American Society of Safety Engineers Again Urges NASCAR to Rev Up Safety Efforts

Apr 20, 2001, 01:00 ET from American Society of Safety Engineers

    DES PLAINES, Ill., April 20 /PRNewswire Interactive News Release/ -- As
 major racing safety concerns continue to intensify the Illinois-based American
 Society of Safety Engineers (ASSE) is again urging NASCAR officials to
 increase their safety measures before this weekend's Talladega 500 race in a
 resigned effort to reduce fatalities and injuries on the track.
     "On January 8, 2001 we sent a letter to NASCAR urging them to utilize new
 safety products and initiatives such as soft walls and the HANS device to
 prevent fatalities from occurring on the racetrack," Samuel J. Gualardo, CSP,
 ASSE president, said today.  "Additionally, we urged NASCAR to move forward in
 setting up a safety committee of experts from all sides of the issue including
 safety engineers, scientists, personal protection equipment engineers, and
 transportation and health specialists to supplement the safety efforts already
 underway."
     The ASSE letter was triggered by the concern over the deaths in the spring
 of 2000 on the NASCAR race circuit of drivers Kenny Irwin, Tony Roper and Adam
 Petty.  Also, with the new racing season set to begin with the Daytona 500
 ASSE suggested it would be a good time to implement new safety measures.
 NASCAR responded by saying in a letter "your interest...is greatly
 appreciated, as is your joint concern for driver safety...Those efforts
 continue to be the foremost concern and responsibility of a number of
 professionals both within and retained by NASCAR...should the need for
 assistance arise, we will certainly keep in mind your organization and its
 offer to assist."
     On February 18, 2001 Dale Earnhardt died during the Daytona 500. Since
 that time two more racers have died on the NASCAR racing circuit bringing the
 count to six fatalities in less than a year, the worst streak since six
 drivers died in 1955.  On March 24, 2001 racer Michael Roberts died when he
 hit a concrete wall and suffered a basilar skull fracture during a race at the
 I-44 Speedway in Missouri. On April 1, 2001 racer Al Papini of Machesney Park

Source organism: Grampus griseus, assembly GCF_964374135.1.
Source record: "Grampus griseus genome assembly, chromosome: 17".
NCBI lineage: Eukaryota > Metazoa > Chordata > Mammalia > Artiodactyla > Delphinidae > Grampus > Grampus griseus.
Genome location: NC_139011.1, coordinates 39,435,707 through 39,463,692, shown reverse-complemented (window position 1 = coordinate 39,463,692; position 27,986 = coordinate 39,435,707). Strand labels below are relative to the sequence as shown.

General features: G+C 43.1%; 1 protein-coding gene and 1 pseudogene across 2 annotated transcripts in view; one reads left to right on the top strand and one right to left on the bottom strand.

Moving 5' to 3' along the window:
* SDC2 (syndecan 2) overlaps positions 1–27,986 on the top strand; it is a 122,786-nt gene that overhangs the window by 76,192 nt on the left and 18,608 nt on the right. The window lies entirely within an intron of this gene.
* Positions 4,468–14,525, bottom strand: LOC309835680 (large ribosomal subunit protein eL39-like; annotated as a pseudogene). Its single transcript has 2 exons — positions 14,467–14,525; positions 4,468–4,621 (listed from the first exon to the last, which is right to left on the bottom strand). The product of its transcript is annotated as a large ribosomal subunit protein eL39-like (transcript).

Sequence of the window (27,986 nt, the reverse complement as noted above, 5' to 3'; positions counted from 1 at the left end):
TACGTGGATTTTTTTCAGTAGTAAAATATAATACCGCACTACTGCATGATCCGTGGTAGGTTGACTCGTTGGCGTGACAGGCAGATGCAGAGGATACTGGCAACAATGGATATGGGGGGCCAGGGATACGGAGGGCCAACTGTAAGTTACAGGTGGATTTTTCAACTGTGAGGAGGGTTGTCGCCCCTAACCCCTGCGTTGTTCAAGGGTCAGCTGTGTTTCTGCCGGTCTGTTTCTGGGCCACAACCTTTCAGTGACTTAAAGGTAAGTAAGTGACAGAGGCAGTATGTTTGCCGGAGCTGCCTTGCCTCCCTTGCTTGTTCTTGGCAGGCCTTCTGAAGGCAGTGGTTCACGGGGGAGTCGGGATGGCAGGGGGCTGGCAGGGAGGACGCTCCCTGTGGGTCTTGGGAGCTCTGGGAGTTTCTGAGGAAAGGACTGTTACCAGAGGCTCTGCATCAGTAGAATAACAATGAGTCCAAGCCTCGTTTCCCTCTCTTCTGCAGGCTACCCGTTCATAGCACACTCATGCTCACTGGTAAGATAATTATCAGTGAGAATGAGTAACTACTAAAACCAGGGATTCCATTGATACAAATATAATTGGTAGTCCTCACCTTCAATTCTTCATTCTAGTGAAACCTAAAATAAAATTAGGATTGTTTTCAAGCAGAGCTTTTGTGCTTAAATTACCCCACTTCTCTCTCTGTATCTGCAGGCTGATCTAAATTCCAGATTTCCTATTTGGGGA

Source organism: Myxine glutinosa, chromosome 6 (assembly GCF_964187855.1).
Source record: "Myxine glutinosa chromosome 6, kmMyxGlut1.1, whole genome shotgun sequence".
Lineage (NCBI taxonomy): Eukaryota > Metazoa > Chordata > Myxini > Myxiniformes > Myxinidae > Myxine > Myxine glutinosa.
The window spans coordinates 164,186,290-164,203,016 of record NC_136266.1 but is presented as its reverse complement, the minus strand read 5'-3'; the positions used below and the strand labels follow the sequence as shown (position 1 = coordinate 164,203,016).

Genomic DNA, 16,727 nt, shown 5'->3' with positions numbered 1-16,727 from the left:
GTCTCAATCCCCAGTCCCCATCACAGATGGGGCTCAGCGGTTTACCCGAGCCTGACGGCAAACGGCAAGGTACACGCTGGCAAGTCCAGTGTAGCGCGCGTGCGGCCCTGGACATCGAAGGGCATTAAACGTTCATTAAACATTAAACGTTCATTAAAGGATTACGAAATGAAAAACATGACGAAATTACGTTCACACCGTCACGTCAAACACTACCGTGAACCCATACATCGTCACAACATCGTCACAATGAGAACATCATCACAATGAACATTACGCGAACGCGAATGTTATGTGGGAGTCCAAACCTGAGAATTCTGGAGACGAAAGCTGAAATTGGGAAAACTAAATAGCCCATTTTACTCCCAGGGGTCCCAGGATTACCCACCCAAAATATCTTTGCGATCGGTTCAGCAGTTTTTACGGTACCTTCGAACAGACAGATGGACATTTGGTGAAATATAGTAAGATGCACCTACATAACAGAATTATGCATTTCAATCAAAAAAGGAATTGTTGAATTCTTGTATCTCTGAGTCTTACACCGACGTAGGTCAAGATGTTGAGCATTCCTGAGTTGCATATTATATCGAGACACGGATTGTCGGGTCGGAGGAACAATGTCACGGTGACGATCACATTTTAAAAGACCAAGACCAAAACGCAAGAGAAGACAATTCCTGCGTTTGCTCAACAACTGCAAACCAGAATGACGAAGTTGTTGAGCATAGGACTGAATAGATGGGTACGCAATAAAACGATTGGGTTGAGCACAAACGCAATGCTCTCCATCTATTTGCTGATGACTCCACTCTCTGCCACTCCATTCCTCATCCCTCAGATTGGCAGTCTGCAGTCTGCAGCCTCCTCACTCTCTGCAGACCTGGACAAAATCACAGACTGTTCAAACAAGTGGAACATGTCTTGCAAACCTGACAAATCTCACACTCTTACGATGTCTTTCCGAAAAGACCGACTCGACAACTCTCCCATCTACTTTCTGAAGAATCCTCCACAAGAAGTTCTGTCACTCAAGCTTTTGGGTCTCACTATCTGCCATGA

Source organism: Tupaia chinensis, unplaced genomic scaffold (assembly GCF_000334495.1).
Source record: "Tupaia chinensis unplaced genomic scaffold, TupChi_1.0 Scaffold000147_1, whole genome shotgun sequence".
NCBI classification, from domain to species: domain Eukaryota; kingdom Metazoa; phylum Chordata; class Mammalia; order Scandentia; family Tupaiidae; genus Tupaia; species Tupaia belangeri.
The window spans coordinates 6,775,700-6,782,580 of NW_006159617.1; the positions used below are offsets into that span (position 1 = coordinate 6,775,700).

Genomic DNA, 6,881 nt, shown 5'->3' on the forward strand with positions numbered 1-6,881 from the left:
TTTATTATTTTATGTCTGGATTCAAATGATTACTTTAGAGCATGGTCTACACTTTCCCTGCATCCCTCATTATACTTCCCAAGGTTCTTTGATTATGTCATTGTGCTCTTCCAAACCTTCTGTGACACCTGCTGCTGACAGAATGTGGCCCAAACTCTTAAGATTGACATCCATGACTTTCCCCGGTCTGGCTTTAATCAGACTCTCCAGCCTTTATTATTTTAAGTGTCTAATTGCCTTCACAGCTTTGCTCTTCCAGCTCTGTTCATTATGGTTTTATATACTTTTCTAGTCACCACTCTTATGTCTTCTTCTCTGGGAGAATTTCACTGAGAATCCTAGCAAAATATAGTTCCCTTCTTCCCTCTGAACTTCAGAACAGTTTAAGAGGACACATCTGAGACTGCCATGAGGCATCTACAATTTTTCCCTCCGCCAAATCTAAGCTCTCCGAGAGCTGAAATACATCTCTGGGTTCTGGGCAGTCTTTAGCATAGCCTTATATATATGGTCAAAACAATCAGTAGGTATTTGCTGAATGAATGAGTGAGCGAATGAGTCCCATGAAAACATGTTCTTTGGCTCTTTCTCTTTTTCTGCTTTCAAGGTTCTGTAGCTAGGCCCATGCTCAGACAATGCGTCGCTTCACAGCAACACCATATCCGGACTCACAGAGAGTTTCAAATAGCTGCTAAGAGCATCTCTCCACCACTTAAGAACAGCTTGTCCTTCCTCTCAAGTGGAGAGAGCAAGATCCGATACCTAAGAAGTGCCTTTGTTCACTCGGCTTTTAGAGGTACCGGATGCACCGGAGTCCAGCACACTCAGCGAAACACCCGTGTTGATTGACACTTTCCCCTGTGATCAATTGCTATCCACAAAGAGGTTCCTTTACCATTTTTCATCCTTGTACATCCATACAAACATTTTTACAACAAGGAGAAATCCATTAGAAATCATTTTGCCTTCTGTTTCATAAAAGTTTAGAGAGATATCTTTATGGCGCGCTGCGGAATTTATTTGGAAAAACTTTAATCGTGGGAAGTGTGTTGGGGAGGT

died after crashing his car into the wall at Rockford Speedway in Illinois.
     "We are a non-profit 89-year-old organization made up of 32,000
 occupational safety, health and environmental professionals committed to
 making workplaces safe who are concerned with the safety of NASCAR drivers and
 crew.  In fact, many are NASCAR fans and racers themselves and many work in
 the entertainment and hospitality industry." Gualardo said. "There have just
 been too many tragedies during races that could have been prevented by
 utilizing new safety initiatives such as soft walls and other products for
 better protection."
     In his letter Gualardo also urged NASCAR to consider increased research
 and implementation of soft walls; stuck throttles and utilizing crash boxes
 and the data collected in order to increase safety.  "The investment you make
 in putting up the protective walls and implementing other such safety features
 will quadruple in worth over time as you reduce fatalities and injuries and
 increase respect and credibility for the sport," Gualardo added.
     Following the tragic death of Dale Earnhardt, ASSE sent a follow-up letter
 on March 16, 2001 again urging for increased safety precautions and the need
 for a safety committee of experts to review new and always improving safety
 technologies and safety precautions for consideration for use on the NASCAR
 race circuit.  ASSE has received no response from NASCAR.
     ASSE is the oldest and largest society of safety professionals in the
 world.  Founded in 1911, ASSE represents 32,000 safety professionals including
 Certified Safety Professionals, Certified Industrial Hygienists, Professional
 Engineers, Ergonomists, Academicians, Fire Protection Engineers, System Safety
 Experts, Health Professionals, Transportation Specialists, and a wide
 collection of other disciplines, skills, and backgrounds and assist in
 developing national and international safety standards and regulations. For
 more information contact www.asse.org .
 
                     MAKE YOUR OPINION COUNT -  Click Here